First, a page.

The Competition Commission has passed an order on a show cause notice issued to Pakistan Vanaspati Manufacturers Association for contravening a number of provisions of the Competition Act 2010.


Pakistan Vanaspati Manufacturers Association is a representative association of all ghee and cooking oil manufacturers in Pakistan and is registered under the Trade Organisations Ordinance 2007. The association was accused of contravening:

  • Section 3(3)(b), which prohibits abuse of dominant position through price discrimination by charging customers different prices for the same goods or services without objective justification;
  • Section 4(1), which prohibits economic agents from entering into a prohibited agreement or making a decision in respect of the production, supply, distribution, acquisition or control of goods or the provision of services, with the object or effect of preventing, restricting or reducing competition within the relevant market; and
  • Section 4(2)(a), which prohibits agreements to fix purchase or sale prices or impose other restrictive trading conditions with regard to the sale or distribution of goods or the provision of services.

The commission carried out a study of the ghee and cooking oil sector which indicated that manufacturers, acting collectively, did not fully synchronise their prices with changes in input prices. They acted independently of market forces and influenced market prices. For example, in the event of a significant drop in international prices of palm oil, the manufacturers would not pass on the reduction to consumers.

In light of the observations in the sector study report, the commission closely monitored the prices of ghee and cooking oil. It found that between December 2010 and February 2011 there were four parallel price hikes in different categories and brands of ghee or cooking oil. From media reports, the commission observed that the increase was often referred to a collective decision by all manufacturers (or by their association), resulting in a simultaneous change in price.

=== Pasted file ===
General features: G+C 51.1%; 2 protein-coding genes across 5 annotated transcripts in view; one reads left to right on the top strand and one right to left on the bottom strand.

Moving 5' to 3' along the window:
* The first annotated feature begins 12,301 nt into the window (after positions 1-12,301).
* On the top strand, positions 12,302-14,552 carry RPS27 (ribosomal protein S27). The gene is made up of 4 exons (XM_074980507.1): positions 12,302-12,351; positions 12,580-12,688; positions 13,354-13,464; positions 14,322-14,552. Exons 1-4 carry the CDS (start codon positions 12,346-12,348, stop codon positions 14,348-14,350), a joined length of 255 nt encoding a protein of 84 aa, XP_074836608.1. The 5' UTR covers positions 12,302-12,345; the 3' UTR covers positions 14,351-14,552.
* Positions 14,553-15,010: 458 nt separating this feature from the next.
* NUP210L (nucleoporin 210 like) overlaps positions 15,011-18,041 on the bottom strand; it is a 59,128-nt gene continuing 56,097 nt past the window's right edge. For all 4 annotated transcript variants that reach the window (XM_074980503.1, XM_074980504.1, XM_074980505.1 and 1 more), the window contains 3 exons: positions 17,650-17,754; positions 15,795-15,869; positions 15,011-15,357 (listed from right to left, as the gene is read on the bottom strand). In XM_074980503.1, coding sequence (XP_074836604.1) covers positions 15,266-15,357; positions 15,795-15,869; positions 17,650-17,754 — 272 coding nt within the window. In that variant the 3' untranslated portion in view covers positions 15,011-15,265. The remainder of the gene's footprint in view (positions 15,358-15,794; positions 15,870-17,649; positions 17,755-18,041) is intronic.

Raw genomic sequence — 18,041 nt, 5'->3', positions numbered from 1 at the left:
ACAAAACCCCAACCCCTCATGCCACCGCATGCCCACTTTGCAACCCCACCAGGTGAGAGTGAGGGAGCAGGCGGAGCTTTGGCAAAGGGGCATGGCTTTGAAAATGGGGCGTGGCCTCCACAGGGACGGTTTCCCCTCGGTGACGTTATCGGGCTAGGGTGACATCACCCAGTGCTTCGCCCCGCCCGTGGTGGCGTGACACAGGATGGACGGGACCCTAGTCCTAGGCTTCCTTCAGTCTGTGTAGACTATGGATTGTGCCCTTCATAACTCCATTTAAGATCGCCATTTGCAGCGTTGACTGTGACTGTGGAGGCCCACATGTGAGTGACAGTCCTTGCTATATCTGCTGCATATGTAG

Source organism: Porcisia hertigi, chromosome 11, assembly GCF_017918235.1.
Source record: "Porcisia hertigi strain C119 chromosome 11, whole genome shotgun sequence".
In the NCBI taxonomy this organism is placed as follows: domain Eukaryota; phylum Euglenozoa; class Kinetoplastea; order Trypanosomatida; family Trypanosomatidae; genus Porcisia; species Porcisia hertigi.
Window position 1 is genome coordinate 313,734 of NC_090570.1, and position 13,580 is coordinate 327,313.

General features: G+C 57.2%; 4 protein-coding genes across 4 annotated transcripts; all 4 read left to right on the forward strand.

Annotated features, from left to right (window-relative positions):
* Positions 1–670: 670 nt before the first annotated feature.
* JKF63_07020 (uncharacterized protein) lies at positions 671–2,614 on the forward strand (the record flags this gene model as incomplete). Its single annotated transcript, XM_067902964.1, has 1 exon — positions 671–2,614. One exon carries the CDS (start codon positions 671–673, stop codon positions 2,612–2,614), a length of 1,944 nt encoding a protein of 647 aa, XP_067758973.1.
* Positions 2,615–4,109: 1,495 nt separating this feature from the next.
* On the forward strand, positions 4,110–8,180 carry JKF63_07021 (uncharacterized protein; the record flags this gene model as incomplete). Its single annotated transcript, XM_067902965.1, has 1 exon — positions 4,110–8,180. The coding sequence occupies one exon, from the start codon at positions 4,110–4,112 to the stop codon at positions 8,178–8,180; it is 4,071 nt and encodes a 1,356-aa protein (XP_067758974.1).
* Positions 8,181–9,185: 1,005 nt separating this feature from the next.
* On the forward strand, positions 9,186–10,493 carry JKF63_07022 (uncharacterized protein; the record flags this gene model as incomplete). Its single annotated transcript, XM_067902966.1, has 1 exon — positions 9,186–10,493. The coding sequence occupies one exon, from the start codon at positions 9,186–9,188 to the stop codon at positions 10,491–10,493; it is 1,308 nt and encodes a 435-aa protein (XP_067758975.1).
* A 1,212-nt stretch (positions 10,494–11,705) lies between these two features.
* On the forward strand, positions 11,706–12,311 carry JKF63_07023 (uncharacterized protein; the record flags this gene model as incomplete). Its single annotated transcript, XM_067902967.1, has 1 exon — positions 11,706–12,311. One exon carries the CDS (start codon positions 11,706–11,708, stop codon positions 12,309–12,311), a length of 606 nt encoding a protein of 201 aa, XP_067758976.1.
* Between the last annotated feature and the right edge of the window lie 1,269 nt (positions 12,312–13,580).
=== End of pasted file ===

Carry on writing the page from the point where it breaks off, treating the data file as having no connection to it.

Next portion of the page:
The commission decided to search the association's offices. Documents impounded during the search were studied in detail and the inquiry report recommended that proceedings be initiated under Section 30 of the act.

The principal issues were whether the association:

  • had taken a collective decision on behalf of its members and facilitated collusion between them to fix the price of hydrogenated oil and cooking oil;
  • had entered into an arrangement with transporters to fix the transportation rates for edible oils; and
  • was discriminating between manufacturing units and commercial importers by charging different rates.

The commission considered submissions by the association.


On the issue of whether the association had made a decision with respect to price fixing, the association contended that it had acted merely in a recommendatory or advisory capacity; rather, the implementation by its members constituted a violation of Section 4 of the act. However, the commission held that correspondence and other documents exchanged by the association, its members and the government showed beyond doubt that the association had participated in negotiations with the government to determine the price of ghee and cooking oil on behalf of its members. It had then announced the agreed price to its members in its circulars. This role in effecting price fixing or a price reduction on a collective basis, negotiating an agreement for a specific period and advising or recommending that all members implement the resulting decision was held to violate Section 4.